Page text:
The Upstate SC

VOL12ISS2 2016

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Page 35 of 83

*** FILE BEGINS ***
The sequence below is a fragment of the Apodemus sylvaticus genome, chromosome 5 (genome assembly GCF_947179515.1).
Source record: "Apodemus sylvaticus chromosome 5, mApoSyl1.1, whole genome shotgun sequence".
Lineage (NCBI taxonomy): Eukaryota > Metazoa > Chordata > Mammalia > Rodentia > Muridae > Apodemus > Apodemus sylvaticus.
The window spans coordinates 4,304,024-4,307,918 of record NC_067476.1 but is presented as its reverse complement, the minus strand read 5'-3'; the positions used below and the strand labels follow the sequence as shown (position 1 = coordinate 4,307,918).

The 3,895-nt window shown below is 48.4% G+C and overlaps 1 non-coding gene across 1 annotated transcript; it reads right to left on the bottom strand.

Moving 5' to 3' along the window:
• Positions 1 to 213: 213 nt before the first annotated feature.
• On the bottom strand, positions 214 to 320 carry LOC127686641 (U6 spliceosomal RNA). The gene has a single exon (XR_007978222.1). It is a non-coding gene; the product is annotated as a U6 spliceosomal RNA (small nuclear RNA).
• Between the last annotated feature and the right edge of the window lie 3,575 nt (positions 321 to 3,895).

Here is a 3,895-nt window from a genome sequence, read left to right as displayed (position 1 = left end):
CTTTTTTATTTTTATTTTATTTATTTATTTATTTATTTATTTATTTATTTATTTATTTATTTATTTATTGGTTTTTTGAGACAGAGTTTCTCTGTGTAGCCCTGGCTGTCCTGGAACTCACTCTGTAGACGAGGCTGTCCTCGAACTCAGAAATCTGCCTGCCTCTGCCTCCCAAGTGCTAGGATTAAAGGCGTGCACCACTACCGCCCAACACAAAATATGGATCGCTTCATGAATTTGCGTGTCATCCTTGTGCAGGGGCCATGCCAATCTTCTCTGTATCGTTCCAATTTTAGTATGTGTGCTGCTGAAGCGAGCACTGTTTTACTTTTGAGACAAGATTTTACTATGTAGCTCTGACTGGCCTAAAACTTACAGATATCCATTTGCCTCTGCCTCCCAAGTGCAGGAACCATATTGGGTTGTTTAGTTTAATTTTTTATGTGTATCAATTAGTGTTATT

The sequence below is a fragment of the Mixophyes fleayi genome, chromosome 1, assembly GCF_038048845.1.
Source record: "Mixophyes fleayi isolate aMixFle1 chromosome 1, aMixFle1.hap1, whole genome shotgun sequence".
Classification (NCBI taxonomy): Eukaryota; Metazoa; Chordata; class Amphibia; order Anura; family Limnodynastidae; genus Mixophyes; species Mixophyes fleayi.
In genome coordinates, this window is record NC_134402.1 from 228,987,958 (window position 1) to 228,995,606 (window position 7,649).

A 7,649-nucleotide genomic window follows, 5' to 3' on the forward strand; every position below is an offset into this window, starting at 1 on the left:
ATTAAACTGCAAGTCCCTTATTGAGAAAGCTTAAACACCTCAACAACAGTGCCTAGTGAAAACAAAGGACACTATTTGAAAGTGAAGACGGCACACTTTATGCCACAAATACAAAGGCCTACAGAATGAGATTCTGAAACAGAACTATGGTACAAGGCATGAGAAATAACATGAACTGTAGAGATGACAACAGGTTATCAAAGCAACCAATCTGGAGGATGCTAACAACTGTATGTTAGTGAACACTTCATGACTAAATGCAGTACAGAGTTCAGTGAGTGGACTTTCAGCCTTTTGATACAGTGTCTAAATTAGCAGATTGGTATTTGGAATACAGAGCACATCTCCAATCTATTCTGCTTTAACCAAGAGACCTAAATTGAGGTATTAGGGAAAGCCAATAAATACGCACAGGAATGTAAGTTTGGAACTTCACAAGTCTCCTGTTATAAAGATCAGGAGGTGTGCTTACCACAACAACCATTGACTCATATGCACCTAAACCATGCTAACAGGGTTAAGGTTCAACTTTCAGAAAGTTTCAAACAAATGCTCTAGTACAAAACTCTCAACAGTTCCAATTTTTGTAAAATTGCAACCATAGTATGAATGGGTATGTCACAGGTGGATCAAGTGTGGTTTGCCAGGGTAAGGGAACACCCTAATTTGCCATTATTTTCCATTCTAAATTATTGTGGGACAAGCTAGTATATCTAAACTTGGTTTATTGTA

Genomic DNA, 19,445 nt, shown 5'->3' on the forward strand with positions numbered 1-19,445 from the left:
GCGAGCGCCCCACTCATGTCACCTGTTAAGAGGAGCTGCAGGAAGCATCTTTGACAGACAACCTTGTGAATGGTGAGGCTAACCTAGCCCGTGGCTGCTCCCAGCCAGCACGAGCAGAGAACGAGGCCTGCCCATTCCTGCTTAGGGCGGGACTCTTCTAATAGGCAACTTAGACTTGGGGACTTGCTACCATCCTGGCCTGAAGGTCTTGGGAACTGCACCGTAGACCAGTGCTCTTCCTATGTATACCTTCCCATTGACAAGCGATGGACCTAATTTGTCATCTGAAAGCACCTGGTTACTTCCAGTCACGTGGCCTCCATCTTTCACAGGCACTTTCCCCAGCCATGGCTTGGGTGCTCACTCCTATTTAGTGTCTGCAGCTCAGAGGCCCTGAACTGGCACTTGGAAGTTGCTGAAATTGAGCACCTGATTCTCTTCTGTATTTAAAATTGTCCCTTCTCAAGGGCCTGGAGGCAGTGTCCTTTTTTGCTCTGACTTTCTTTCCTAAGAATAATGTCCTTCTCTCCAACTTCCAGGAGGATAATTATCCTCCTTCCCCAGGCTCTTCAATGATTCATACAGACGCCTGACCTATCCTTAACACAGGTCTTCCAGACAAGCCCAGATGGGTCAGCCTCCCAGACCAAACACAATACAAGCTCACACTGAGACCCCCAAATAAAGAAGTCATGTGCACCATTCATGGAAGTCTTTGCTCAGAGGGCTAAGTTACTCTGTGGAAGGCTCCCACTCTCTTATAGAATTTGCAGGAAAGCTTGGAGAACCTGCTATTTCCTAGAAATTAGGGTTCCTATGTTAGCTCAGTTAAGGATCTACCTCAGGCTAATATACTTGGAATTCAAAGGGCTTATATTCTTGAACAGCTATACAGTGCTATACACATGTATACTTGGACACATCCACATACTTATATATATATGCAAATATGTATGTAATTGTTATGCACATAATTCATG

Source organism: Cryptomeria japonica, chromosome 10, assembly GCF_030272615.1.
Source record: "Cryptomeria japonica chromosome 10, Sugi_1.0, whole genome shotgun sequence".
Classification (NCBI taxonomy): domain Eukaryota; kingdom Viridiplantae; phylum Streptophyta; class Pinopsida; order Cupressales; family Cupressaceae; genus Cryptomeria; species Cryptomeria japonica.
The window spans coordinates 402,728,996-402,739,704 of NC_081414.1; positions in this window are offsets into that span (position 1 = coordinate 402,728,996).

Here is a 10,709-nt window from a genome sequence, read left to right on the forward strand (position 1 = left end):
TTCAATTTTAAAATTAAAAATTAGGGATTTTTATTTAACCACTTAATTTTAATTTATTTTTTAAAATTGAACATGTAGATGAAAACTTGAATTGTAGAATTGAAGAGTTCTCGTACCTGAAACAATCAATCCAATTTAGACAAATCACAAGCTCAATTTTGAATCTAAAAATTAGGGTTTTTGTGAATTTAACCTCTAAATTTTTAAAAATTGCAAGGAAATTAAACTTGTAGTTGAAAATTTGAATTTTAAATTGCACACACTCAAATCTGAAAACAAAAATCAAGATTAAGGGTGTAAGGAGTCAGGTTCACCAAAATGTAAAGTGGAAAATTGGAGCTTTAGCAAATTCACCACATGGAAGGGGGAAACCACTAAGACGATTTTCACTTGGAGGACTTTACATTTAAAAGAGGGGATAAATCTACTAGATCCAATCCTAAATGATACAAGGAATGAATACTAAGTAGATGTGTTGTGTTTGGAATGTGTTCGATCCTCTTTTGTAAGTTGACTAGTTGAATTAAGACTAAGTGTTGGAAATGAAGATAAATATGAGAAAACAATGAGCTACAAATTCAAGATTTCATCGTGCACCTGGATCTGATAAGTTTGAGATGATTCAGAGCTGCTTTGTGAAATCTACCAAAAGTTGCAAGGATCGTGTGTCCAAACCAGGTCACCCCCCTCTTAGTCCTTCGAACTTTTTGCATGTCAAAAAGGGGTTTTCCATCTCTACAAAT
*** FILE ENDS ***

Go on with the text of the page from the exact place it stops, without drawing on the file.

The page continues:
THE ORIGINAL RELOCATION GUIDE — UPSTATE SC | VOLUME 12 — ISSUE 2 34 SPARTANBURG "It was built in the '50s. It feels industrial and authentic at the same time," said co-owner, Henry Depew. The popular brewery has been in business since 1997 and moved downtown in 2009, a few blocks from its original location. "We believe beer culture is about creating an authentic, good product that brings people together," said Depew. "When one walks into the brewery it is clear that the product is made right here. And, it is fun for all of us to have families, friends and co-workers gather for a pint after work – it makes all of us feel like our work has a great purpose. In this electronic age it's nice that people are willing to take time to talk face-to- face and socialize with others." Son of a Peach is Rockers best seller and requires 150 pounds of peaches in each batch. It is promoted as "an unfiltered American wheat ale made with real mean peaches and the only thing missing is the fuzz." Another favorite is Bell Ringer - a double pale ale that clocks at 8.5% ABV Spartanburg believes in the partnership between industry and education. The city works closely with local institutions – University of SC Upstate, Wofford College, Converse College, Spartanburg Community College and Sherman College of Straight Chiropractic. The GreenHouse incubator sits on the top floor of the George Dean Johnson Jr. College of Business and Economics, a part of USC-Upstate. GreenHouse hopes to expand the number of businesses operating in the space, and the impact those businesses have on the community. One of GreenHouse's success stories is the Hub City Co-Op, which started its operations inside "The George" before moving to its new location. The city is proud of its Spartanburg Cultural District designation awarded in 2015 by the South Carolina Arts Commission, one of only three districts in the state. The approximately four-block downtown district includes live performance venues; galleries, exhibit spaces; museums; historic sites; green spaces and arboretums. The district is home to more than 1,000 events and festivals open to the public. The Chapman Cultural Center is a major player in the cultural landscape. The $42 million 86,000-sq.- ft., three-building facility is the city's premier venue for the performing and visual arts. The center is home to Spartanburg Little Theatre, Spartanburg Regional History Museum, Ballet Spartanburg, Spartanburg Philharmonic Orchestra, Artists' Guild of Spartanburg and other artistic organizations. A long artistic thread runs through the city connecting the love of the written word, performing arts, festivals music and other creative expressions. Book lovers are proud of the Hub City Bookshop & Press, voted one of the best bookstores in the south by Southern Living. The independent book stores gives back to the community in spades - all proceeds from the sale of books fund creative writing education and independent book publishing in its home community. The Hub City Writers Project has published more than 500 writers in 66 books and given away more than $20,000 in scholarships Spartanburg's long history of welcoming a diverse international community was on display at the annual Spartanburg International Festival in October. The colorful event, featuring food, dance and folk art marked the 30th year of celebrating the diverse cultures and people that call Spartanburg home. Spartanburg's history is on display each fall when FestiFall celebrates colonial and Revolutionary War history told by more than 200 re- enactors, storytellers and artisans. The tradition of music runs deep through the veins of Spartanburg. The Spartanburg Music Trail recognizes musicians from the Hub City who have made an impact in the world of music, including the Marshall Tucker band who were introduced during their 70s heyday as the band "from Spartanburg, South Carolina." The Melting Pot Music Festival multi-genre music and arts festival highlights the city's love for music with something for everyone from kid-friendly stations to beer gardens with live music at its center. National bands play at the anticipated event each year. Justin McCorkle, son of Marshall Tucker Band founding member George McCorkle, and his band performed in 2016. Special events are enticing reasons to get outdoors but locals don't need coaxing. Fitness and health matter to residents and more people are using the city's bike sharing program for exercise and to protect the environment. Spartanburg is the first Bicycle-Friendly Community in the state, since 2006. The city rolled out the first bike-sharing system (B-Cycle) in the Southeast in 2012. Spartanburg is the home of Assault on Mt. Mitchell, one of the country's toughest cycling challenges, Spartanburg Regional Classic and other events. For a more leisurely ride, print a bicycle map and start exploring the city, one trail at a time. The tournament loving city is home to Tyger River Park with 12 ball fields, a championship stadium, and unmatched site amenities. The premier softball/baseball tournament facility is host to National Championships and World Series tournaments. Football fans love watching the NFL's Carolina Panthers practice each summer during training camp at Wofford College. A tradition in Spartanburg since 1995, the nearly three-week practice sessions are free and open to the public. In the burgeoning food destination a new restaurant opens every few months with five opening since mid-year, many with ethnic origins and rooted in other cultures. The Crêpe Factory opened in March to rave reviews. The locally owned and operated crêperie and coffeehouse serves delicious crêpes made in an open kitchen allowing guests to watch French trained chefs perform magic to create sweet or savory crêpes. The phenomenon in the food world known as poke (Poke-eh) will soon arrive in downtown Spartanburg.